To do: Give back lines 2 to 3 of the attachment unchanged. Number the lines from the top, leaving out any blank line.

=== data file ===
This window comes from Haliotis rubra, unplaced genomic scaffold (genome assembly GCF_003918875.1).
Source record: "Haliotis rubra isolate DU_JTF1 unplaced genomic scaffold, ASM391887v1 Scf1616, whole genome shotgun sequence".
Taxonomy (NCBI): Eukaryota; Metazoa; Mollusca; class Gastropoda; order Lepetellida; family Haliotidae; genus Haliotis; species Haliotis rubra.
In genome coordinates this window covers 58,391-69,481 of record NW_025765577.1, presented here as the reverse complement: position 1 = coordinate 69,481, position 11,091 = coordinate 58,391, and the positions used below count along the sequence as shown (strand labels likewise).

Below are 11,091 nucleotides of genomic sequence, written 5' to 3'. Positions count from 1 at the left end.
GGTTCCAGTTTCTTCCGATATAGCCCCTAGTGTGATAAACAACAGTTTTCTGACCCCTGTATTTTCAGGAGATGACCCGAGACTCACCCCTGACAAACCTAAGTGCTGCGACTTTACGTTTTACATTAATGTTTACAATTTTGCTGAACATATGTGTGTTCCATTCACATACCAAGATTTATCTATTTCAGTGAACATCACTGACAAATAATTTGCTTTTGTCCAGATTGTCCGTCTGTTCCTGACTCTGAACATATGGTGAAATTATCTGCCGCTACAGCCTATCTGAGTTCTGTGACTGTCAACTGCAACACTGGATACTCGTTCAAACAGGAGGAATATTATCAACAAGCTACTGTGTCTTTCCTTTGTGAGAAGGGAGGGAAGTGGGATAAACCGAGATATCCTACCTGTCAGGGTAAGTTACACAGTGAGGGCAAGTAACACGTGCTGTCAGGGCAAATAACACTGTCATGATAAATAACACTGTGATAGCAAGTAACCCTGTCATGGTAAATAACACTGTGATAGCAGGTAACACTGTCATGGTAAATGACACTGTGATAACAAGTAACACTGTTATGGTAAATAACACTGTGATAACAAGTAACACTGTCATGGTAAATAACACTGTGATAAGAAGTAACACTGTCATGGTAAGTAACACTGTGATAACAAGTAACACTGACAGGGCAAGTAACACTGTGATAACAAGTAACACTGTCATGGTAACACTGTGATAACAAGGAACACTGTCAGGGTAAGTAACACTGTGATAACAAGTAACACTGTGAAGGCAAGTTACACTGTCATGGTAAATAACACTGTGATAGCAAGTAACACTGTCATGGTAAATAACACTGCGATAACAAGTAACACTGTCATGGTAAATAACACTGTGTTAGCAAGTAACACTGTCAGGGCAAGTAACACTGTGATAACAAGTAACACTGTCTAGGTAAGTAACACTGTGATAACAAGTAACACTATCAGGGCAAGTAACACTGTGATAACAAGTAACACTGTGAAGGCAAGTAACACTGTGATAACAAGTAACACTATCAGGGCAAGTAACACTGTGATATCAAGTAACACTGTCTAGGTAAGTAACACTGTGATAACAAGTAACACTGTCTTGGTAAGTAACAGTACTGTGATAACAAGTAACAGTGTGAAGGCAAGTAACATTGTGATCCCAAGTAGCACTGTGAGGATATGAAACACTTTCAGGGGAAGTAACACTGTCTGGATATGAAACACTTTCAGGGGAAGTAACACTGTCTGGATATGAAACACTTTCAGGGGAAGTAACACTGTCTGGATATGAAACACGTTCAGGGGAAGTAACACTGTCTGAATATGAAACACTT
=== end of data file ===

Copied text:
Source record: "Haliotis rubra isolate DU_JTF1 unplaced genomic scaffold, ASM391887v1 Scf1616, whole genome shotgun sequence".
Taxonomy (NCBI): Eukaryota; Metazoa; Mollusca; class Gastropoda; order Lepetellida; family Haliotidae; genus Haliotis; species Haliotis rubra.